Gypsy Rose Blanchard Regrets Getting Married in Prison: ‘I Learned the Hard Way’

Rolling back the tapes of her Lifetime docuseries chronicling the last few months of her incarceration, Gypsy Rose Blanchard says she wishes she could’ve told herself not to get married in prison.

“If I could tell myself not to get married in prison, I probably would have told myself, ‘Don’t do it, girl, don’t do it,'” Blanchard told TheWrap, referencing her wedding to now-husband Ryan Anderson, from whom she has since separated.

As “The Prison Confessions of Gypsy Rose Blanchard” followed Blanchard and Anderson’s nuptials, the docuseries also featured her family members expressing concern for her decision. Blanchard has watched the show back and thoroughly understands where they were coming from, admitting, “I’m definitely saying, ‘You guys were right.'”

“I should have listened, I should have took the advice,” Blanchard added. “I learned the hard way.”

Watching back the two Lifetime docuseries — including “Gypsy Rose: Life After Lock Up,” which debuted Monday — has also enabled Blanchard to “feel more compassion” for herself as she views her traumatic road to freedom from an outside perspective, saying, “I feel sympathy for me and I went through it, so it’s kind of like an out-of-body experience for me.”

“It really hurt my heart to watch me say that I was undeserving of love,” she recalled. “That’s where I started to cry out a little bit. I wish I could tell myself, ‘You are deserving of love. You don’t have to be a perfect victim, you don’t have to be someone that made all the right choices, but you are deserving of love.'”

Blanchard, who was a victim of Munchausen syndrome by proxy, spent eight and a half years in prison for conspiring with her then-boyfriend, Nicholas Godejohn, to kill her mother. While Blanchard’s story was popularized through Hulu series, “The Act” and chronicled in 2017 documentary “Mommy Dead and Dearest,” participating in “Prison Confessions” and “Life After Lock Up” felt like the “right place” for Blanchard to share an update on her journey.

“This is the first time we could follow me over a significant amount of time, and so in that time, a lot of exciting things were happening for me — I was about ready to see the parole board,” Blanchard said. “I really wanted to expand on some of these things that I had learned. It had been a couple of years since other documentaries were done and, over time, you learn things about your past.”

With years of reflection from her family members, doctors and others involved with her case, Blanchard noted hearing her primary care physician, Dr. Steele, apologize on camera “hit [her] hard.”

“There’s that part of me that wants to feel like I understand where they were coming from, and then there’s that other part of me that gets reminded that this whole thing could have been different had other steps been taken a little further,” Blanchard said. “There’s that pull between forgiveness and still going through those really rough emotions.”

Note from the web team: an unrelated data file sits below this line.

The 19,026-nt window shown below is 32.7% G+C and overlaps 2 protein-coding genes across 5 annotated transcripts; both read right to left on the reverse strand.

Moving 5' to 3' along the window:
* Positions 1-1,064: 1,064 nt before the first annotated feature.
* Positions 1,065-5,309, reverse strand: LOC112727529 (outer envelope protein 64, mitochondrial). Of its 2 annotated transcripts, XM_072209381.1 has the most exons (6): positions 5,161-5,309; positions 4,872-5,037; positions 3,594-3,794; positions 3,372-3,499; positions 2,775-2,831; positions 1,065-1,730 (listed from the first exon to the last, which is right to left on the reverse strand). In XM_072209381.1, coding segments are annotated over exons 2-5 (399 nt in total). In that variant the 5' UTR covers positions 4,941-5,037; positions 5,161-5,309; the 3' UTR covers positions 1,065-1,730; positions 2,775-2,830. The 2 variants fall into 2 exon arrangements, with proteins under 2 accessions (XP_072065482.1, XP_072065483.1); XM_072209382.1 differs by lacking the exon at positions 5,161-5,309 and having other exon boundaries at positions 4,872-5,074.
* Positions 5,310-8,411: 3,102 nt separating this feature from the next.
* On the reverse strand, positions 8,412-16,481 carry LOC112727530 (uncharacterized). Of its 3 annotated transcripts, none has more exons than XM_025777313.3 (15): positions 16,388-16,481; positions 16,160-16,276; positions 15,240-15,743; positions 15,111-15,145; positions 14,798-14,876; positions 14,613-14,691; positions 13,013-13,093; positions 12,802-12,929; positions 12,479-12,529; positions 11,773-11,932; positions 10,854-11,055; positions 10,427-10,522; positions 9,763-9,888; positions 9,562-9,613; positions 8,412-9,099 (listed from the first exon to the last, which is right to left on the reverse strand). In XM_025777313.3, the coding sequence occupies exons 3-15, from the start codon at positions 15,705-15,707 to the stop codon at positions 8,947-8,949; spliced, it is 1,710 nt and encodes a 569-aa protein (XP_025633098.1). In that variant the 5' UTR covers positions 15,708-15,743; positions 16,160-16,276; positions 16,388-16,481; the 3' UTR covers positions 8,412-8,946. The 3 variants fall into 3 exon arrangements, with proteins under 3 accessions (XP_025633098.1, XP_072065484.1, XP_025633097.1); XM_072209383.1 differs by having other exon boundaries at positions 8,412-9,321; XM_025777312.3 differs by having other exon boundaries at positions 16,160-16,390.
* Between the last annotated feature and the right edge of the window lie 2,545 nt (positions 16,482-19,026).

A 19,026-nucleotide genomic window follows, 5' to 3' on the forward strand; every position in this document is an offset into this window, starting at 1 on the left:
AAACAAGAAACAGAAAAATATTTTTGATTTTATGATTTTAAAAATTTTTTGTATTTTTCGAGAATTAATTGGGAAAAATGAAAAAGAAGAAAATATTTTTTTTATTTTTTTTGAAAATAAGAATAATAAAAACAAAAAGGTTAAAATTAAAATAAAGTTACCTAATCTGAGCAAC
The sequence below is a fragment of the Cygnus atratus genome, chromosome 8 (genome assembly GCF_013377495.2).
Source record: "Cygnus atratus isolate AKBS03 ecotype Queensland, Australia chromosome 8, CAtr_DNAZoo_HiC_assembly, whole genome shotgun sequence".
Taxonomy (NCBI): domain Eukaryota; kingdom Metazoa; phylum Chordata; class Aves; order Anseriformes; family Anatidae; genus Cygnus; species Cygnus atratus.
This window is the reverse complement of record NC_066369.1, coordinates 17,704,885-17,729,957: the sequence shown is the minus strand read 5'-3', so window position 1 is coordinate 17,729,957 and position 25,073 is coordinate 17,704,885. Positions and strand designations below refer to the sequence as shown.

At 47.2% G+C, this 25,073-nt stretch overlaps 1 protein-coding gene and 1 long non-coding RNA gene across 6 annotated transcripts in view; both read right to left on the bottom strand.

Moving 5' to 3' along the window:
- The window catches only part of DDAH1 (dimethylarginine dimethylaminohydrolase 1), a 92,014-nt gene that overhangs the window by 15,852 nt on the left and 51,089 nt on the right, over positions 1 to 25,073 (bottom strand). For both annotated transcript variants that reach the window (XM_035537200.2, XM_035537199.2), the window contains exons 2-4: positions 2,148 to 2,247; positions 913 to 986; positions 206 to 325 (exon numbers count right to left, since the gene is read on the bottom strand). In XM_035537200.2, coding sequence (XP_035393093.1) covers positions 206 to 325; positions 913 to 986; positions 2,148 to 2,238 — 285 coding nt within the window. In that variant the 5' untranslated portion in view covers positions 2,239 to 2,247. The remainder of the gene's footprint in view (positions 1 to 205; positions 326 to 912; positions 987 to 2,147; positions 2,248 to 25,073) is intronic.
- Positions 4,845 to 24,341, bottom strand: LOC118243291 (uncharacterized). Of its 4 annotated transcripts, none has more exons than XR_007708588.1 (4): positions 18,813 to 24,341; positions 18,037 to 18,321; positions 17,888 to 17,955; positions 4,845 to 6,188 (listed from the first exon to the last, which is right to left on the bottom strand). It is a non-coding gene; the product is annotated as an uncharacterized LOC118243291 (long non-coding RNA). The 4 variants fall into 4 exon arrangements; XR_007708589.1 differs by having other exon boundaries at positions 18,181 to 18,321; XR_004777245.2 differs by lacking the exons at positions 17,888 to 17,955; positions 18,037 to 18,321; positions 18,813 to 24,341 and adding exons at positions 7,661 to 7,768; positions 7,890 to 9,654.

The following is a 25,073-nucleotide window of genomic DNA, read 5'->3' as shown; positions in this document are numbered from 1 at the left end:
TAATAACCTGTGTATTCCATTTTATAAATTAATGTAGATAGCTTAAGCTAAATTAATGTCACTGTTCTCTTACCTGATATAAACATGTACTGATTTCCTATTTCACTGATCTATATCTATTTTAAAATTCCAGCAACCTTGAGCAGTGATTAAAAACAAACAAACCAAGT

As soon as she stepped out of prison amid her release at the end of December 2023, Blanchard was immediately thrown into the spotlight as paparazzi followed her and Anderson in their first outings. The Internet was also lit aflame by her first Instagram posts, which she looks back on as a “learning experience,” to say the least.

“I wouldn’t trade sharing my life in the documentaries for the world, but I feel like the pressure to be seen as a certain label almost broke me,” Blanchard said. “I did have to take a step back from social media, and I very often check in with myself and make sure that I’m OK mentally and emotionally before stepping into another camera or lens so people can do it all over again.”

Blanchard was especially embraced on TikTok, which she navigated for the first time following its creation during her time in prison.

“The supporters that have supported me, I appreciate them — I feel welcomed in that space, but it [can] also be a space of hate and negativity” Blanchard said, adding that staying focused on the positive is a “daily challenge.”

For Blanchard, participating in “Life After Lock Up” was a way for her take to hold of the narrative surrounding herself and “break the mold” of what the public knew about her.

“I was sitting in my prison cell in December about ready to get out and it just hit me that I have all these labels put on me and I’m like, ‘I’m so tired of being the prison version of myself,'” Blanchard shared. “All my recent pictures have been me in khaki … in a prison setting. I’m tired of this. I want to come out and show people that I’m more than this. I am myself. I don’t put labels on myself.”

Navigating the parameters of parole in such a high-profile case, Blanchard hopes the series raises awareness for the difficult transition from imprisonment to being paroled, saying, “It breaks down stereotypes … confusion, misunderstanding, ignorance.”

As for what’s next for her following a whirlwind of media attention, Blanchard foresees family time and self care in her future.

“My life has been on hyperspeed, so [I’d love] to have some downtime — just have those lazy days with the family and take that priority time for me to just take a bubble bath,” she said.

“Gypsy Rose: Life After Lock Up” premieres Mondays at 9 p.m. ET/PT on Lifetime, with new episodes streaming the day after their release on or the Lifetime app. “The Prison Confessions of Gypsy Rose Blanchard” is available on Lifetime’s app, Prime Video, Apple TV, and all the other MVPDs.

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